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Coverage Spotlight: Reputation Guard

Reputations are Fragile. A New Solution Helps Companies Protect and Restore Them.

The bottom line suffers when a viral story hurts a company’s brand. Mitigating the damage and recouping the loss requires planning ahead.
By: | June 1, 2018 • 5 min read

In the age of viral videos and around-the-clock reporting, news travels fast. For organizations whose business hinges on a positive brand image, any negative story can skewer that image in a matter of hours, whether it’s true or false. There is, after all, no jury in the court of public opinion.

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Protecting a business from reputational damage takes a two-pronged approach: first, an organization must have a plan in place to launch a response to any negative event as quickly as possible. Second, it needs a way to measure and recoup income losses caused by a drop in consumers’ trust or approval. Many institutions struggle with both tactics.

Jeanmarie Giordano, Head of Professional Liability, AIG, and Kathryn Bannister, Professional Liability Product Manager, AIG, discuss how the risk has evolved, what makes it difficult to mitigate, and how a new solution helps insureds execute both prongs of their mitigation strategy.

R&I:: What’s driving reputation risk today?

Jeanmarie Giordano, Head of Professional Liability, AIG

Jeanmarie Giordano: Damage to reputation has been a concern of boards for years, and those concerns have not abated given the speed with which information can travel. With social media and a 24-hour news cycle, an incident can go viral incredibly quickly.

Corporate scandals and executive wrongdoing have always garnered negative press, but we live in an age where there are certain news outlets that are quick to publish stories whether they contain misinformation or not.

Traditional news outlets are still concerned with the need for accuracy, and stories still go through a lengthy vetting procedure when being published in traditional media. But there is no such vetting on social media. And unlike traditional media, the average Twitter or Facebook user is not obligated to issue a retraction if a story is proven false. Once it’s out there, the damage is already done.

That means companies have to respond incredibly quickly and get their side of the story out on the same channels. Knowing what to say and having that response coordinated and planned is the stumbling block for most companies.

R&I: Which types of companies are most at risk?

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JG: Most of the headlines have centered around well-known, prominent people and organizations in a variety of sectors, but no one is immune. Middle-market firms as well as non-profits and educational institutions can be especially devastated by a reputation event because they may not have the resources to invest in working with a crisis management firm proactively.

Campus protests in recent years have reinvigorated this discussion. The student population in higher education is very social media-savvy. If they see something happening on campus, the first thing they’ll do is whip out their phones and capture it and share it.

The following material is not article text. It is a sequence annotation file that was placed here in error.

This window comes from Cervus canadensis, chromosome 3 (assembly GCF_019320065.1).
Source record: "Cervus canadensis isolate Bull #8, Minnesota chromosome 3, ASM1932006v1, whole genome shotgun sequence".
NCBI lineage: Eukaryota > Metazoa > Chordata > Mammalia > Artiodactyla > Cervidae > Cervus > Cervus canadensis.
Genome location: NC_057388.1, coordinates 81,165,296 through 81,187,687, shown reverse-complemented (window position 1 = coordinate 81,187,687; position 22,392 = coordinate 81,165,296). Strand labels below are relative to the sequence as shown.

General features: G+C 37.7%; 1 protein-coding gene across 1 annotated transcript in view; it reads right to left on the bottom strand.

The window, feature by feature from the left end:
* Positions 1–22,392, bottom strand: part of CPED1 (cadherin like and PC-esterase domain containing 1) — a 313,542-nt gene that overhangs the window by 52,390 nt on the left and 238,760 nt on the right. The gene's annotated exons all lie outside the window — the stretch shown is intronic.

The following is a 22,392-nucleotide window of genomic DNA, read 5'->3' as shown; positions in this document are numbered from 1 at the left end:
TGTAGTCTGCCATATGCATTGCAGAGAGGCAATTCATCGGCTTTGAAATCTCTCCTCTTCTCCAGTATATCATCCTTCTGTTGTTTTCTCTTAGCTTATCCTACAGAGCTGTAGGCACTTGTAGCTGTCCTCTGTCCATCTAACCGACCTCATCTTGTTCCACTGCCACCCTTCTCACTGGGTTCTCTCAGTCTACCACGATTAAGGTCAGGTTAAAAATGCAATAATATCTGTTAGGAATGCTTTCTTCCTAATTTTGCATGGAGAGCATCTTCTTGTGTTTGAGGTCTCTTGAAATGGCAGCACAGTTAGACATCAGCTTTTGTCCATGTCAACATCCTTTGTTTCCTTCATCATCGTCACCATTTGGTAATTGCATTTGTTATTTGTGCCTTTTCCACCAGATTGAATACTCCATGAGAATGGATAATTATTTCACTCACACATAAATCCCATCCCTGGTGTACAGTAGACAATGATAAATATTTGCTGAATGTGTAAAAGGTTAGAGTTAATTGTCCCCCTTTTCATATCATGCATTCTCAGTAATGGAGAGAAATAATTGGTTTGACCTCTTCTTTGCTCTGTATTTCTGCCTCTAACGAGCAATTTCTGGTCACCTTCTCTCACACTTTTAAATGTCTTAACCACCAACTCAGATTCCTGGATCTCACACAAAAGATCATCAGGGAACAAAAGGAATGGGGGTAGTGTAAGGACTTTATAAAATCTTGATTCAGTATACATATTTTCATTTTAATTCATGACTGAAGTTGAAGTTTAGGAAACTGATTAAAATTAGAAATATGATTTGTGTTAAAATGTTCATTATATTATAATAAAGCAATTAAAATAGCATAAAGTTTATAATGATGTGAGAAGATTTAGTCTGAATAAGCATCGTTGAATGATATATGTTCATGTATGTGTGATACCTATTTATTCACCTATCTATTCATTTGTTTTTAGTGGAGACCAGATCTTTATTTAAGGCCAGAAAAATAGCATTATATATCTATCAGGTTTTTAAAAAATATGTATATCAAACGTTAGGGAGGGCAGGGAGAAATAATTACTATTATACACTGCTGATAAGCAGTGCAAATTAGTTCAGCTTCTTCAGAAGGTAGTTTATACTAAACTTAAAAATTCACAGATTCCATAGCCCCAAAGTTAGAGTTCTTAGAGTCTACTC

At one university, campus protests were so impactful that the school experienced decreased enrollment the following year and had to lay off professors and close dorms. This shows how significantly a reputation event can impact revenue and lead to loss of income.

R&I: How can companies calculate the financial impact of a reputation event?

Kathryn Bannister, Professional Liability Product Manager, AIG

Kathryn Bannister: Quantifying reputation risk continues to be a challenge, which makes it hard for companies to prepare financially. Some carriers specify particular reputation events that trigger a policy, or they set complex thresholds for what is considered income loss. But reputation events are highly unpredictable, and such predefined conditions don’t allow for a lot of flexibility in the coverage.

AIG recently expanded its ReputationGuard® coverage to include income loss protection, under which we engage forensic accountants to calculate the income loss after the period of indemnity ends. This allows for a more accurate assessment of how an event actually impacted business. It depends on a variety of factors — industry, specific revenue streams, and external market factors.

A mishandled response to a crisis can generate more reputational damage and result in greater financial consequences than the incident itself, so it’s important to get out in front of reputation risk and mitigate the exposure proactively as much as possible.

R&I: What proactive steps can companies take to reduce their exposure?

KB: Establishing a clear response plan is critical. Companies are increasingly taking advantage of their carriers’ partnerships in order to manage risk in areas like property, cyber and employment practices; we think managing reputation risk should be no different and AIG provides access to communications, public relations and crisis management firms to create a plan before an event occurs.  A quick response is only possible when the groundwork has already been laid out.

JG: When a reporter knocks on your CEO’s door, will he know what to say or what not to say? Will you respond with a statement on social media or with a press release? What’s the timeframe for that response? Or should you do nothing at all? A communications expert can keep pulse of what’s being said and determine how best to respond, but companies have to know who to contact, when to reach out, and who will take charge of the response.

R&I: How effective are the reputation coverages currently available on the market?